Thursday, May 5, 2016

March is best time for frost seeding in Indiana

Posted on Feb. 21, 2013 at 12:00 a.m.

Around Area Farms

Jeff Burbrink

Frost seeding can be an effective, low-cost method to improve pastures. Frost seeding is used to introduce new forage species into an existing sod or maintain the current forage composition of pastures.

The idea behind frost seeding is that alternating freezing and thawing, along with spring rains, will incorporate the broadcast seed into the soil surface. Seeding on top of snow is acceptable if the depth is not too great. The risk of seeding on top of snow is that a rapid meltdown may result in runoff of water and seed. In Indiana, most frost seeding is done during March.

Be certain to inoculate legume seeds prior to seeding. Bacterial inoculant is specific for each legume species. For example, alfalfa inoculant is not effective on red clover. If you do not inoculate, the legumes will most likely fail to grow rhizobia nodules on their roots, so they will not be able to fix nitrogen.

To be successful, good seed-soil contact is needed. Most of the intensive grazers who frost seed pastures allow the cattle to graze the pasture close to the soil surface in the fall before the seeding. Clipping pastures close to the soil surface can accomplish the same thing. If the pasture has heavy sod, a light disking can tear up the stand just enough to expose some soil. The best results are obtained in forage stands of non-sod-forming species without a thatch barrier.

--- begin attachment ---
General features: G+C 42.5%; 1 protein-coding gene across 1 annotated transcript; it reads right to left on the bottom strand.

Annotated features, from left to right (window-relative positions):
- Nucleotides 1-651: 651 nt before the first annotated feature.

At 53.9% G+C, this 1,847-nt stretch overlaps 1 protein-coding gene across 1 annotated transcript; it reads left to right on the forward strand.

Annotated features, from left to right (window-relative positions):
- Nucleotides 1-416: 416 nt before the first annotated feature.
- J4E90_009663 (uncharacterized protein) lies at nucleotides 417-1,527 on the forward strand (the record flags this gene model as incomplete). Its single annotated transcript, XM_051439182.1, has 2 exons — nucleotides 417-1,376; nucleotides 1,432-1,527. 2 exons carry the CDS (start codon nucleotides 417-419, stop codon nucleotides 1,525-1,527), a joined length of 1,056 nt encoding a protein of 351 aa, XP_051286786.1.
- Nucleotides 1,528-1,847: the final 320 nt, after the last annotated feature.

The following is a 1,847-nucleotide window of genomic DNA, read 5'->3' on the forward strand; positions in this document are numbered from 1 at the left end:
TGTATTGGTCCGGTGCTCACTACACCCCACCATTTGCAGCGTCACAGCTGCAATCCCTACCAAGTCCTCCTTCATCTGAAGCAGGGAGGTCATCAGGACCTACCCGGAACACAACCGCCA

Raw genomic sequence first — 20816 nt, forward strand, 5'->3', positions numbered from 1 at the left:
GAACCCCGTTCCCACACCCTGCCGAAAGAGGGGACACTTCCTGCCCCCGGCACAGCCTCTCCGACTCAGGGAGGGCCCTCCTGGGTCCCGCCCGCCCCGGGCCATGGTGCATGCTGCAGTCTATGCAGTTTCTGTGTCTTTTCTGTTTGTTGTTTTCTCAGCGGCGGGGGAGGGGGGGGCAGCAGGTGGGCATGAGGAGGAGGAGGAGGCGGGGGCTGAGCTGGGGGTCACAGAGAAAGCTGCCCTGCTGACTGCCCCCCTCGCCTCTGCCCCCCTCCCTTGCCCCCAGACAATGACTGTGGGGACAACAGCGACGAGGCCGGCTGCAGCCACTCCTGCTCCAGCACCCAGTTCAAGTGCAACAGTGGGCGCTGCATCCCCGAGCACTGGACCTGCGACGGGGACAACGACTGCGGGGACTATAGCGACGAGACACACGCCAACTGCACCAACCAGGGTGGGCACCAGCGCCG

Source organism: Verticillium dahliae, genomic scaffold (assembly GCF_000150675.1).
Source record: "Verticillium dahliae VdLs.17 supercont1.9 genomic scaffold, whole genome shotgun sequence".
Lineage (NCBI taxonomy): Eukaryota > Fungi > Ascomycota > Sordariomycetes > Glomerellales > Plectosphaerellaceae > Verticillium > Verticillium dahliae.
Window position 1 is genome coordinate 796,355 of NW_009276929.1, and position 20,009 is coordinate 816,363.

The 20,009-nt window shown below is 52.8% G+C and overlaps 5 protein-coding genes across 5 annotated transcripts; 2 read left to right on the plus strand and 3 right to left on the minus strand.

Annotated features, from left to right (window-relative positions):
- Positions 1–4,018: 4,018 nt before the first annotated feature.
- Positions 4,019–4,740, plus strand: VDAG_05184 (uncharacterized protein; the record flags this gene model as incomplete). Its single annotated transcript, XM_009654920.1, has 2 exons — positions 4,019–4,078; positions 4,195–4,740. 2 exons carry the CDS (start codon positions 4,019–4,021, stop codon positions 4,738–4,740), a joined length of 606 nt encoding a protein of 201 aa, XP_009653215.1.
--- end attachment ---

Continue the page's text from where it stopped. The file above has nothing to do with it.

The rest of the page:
There are many excellent tools for making broadcast frost seedings. These include seeders that mount onto ATVs and tractor three-point hitch-mounted seeders. Conventional roller and grain drill seeders can be used but will require more trips across pastures. When using spinner-type seeders, be sure to determine the effective seeding width for each seed type or mixture. This will vary between species.

After frost seeding, the newly planted seed will need a little help if it is going to survive. Reduce the competition from the established plants by frequent grazing or machine harvests.

In our area, red clover is frequently used to improve grass pastures. I know people with pure alfalfa stands who have added orchard grass when they convert a hay field to a grazing pasture. Some grasses such as perennial or annual ryegrass and smooth bromegrass can be successfully frost seeded with proper management.

Jeff Burbrink is an Extension educator in agriculture and natural resources. Write to him at 17746 E. C.R. 34, Goshen, IN 46528; call 533-0554; or fax 533-0254.